between Serbian political hegemony and genuine decentralised federalism.
iii. There is, in left and peace circles, some kind of support for
nominally 'socialist' Serbia - this is clear in John Pilger's writing
and, of course, from Joan Phillips in the UK. So that Bosnia is seen as
too multi-cultural; Slovenia too bourgeois, and Croatia too fascistic.
iv. There is a strange inverted logic which says 'if the US supports
Bosnia; if Germany supports Croatia' we (the left/peace activists) must
support Serbia. Of course, this is often dressed up as something else,
but it is pretty clear nevertheless.
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Now I will post another clip from the same list, which gives
a statement from the Socialist Party of Serbia, rejecting the
war crimes charge.

I would challenge anyone to defend this position on marxist grounds
but it sounds left wing. A serious marxist analysis of the national
question, and it has been done many times in great depth both
theoretically and concretely in the communist movement, means you cannot
deny the right to secede. OK folks that's a challenge. The passage below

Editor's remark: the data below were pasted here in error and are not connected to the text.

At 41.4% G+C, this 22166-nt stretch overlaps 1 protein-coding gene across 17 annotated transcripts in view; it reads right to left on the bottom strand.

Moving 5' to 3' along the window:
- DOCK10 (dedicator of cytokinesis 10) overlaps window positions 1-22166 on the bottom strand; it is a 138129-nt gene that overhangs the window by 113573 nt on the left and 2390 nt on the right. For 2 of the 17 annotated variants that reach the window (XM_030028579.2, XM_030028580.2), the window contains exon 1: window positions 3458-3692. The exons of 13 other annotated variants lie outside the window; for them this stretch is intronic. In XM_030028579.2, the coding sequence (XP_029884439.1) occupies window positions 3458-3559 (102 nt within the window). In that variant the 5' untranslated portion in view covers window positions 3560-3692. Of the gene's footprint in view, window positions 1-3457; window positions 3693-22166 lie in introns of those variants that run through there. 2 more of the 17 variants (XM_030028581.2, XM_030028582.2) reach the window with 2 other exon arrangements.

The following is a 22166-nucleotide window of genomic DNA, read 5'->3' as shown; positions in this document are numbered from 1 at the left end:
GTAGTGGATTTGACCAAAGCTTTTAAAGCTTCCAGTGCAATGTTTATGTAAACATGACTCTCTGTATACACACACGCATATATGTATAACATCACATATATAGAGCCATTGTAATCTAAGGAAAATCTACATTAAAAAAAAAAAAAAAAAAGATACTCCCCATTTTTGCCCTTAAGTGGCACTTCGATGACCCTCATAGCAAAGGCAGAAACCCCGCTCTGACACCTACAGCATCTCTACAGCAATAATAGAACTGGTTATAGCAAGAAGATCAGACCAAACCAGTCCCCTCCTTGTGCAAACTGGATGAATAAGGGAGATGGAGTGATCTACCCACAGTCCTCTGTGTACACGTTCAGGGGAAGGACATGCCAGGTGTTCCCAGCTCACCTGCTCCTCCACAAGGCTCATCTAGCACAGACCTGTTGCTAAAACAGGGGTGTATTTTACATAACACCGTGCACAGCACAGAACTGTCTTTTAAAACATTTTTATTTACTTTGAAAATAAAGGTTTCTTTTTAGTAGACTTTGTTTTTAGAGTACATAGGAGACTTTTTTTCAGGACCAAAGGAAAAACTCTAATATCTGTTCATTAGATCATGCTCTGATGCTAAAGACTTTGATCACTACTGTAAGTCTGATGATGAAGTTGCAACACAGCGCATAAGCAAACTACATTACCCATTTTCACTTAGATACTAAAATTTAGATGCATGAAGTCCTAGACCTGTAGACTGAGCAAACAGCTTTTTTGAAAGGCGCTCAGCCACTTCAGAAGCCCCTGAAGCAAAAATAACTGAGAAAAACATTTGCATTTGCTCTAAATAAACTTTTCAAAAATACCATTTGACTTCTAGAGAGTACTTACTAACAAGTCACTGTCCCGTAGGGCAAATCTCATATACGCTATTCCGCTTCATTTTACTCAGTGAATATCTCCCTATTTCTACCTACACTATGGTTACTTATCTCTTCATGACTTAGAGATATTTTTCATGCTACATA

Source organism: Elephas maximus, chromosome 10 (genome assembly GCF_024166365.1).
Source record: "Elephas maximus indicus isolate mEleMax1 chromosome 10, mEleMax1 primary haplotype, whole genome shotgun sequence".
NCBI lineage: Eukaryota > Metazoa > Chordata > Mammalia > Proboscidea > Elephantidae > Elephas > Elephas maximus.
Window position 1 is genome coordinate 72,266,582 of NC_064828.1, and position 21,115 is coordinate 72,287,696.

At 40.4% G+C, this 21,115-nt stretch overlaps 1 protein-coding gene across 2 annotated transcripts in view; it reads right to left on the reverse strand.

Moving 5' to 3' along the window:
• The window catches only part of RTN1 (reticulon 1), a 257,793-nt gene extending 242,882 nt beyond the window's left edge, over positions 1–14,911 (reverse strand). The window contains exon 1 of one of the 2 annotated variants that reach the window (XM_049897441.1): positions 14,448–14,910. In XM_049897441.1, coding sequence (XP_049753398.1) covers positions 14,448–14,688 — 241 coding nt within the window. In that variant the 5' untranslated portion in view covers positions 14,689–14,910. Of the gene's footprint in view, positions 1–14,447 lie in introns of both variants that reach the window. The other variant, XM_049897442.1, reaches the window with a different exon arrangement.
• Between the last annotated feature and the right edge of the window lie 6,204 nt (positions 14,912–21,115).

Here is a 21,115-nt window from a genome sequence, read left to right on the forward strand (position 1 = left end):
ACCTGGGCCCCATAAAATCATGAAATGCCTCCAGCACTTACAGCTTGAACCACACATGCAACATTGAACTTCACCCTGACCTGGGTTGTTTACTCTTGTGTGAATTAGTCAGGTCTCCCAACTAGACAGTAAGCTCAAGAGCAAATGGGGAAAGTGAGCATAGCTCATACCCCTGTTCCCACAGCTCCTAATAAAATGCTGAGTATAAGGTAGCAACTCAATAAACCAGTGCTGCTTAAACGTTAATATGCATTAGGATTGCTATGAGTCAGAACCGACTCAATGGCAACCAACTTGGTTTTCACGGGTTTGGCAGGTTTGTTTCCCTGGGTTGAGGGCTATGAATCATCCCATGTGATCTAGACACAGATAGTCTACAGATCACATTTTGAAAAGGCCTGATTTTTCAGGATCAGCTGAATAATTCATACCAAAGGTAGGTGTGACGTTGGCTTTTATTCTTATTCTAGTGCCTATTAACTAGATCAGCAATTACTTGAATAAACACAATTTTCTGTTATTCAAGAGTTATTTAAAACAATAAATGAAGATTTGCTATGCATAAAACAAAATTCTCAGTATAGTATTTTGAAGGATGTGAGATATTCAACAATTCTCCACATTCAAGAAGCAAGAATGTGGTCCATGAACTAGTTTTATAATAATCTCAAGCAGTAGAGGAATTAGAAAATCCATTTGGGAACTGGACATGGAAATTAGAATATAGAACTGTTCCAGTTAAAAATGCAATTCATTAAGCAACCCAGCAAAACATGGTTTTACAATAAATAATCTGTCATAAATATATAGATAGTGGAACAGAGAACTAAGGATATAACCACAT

[as quoted to be fair to the authors], is a spurious left wing
justification for rape, torture and murder on a scale of hundreds of
thousands. It is not marxism. It is social fascism.

The trouble is that left wing groups may note this sort of statement
and in practice collude with it by saying Yugoslavia is an awful
muddle and the Serbs are not so bad, anyway it is an imperialist war,
anyway on the left we are weak etc etc - as Paul Stubbs argues
in the passage above.

Comments please?

Chris Burford, London

>>>>


+Ruling Serbian party considers war crimes tribunal illegitimate and
illegal

Source: FoNet news agency, Belgrade, in Serbo-Croat 1558 gmt 26 Jul
 95

The leader of the ruling Socialist Party of Serbia's parliamentary
club of deputies has described the UN tribunal at The Hague, which on
25th July accused Bosnian Serb leader Radovan Karadzic, Bosnian Serb
army commander Ratko Mladic, and Croatian Serb leader Milan Martic of
war crimes, as illegitimate and illegal. The following is the text of
a report by the Belgrade-based news agency FoNet:

Belgrade, 26th July (FoNet): The head of the deputies' club of the
Socialist Party of Serbia [SPS] in the republican parliament, Milorad
Vucelic, told FoNet today that the International War Crimes Tribunal
at The Hague was "illegitimate and illegal" .

"This tribunal is operating outside any existing international
customs, rules and regulations, and whoever has taken the trouble to
investigate the question of responsibility for what is happening in
former Yugoslavia will come to the conclusion that the responsibility
is borne by the international community and those forces which broke
up Yugoslavia and caused the war," said Vucelic.

In his opinion the tribunal at The Hague is "absolutely irrelevant
and worthless and its decisions non-existent" .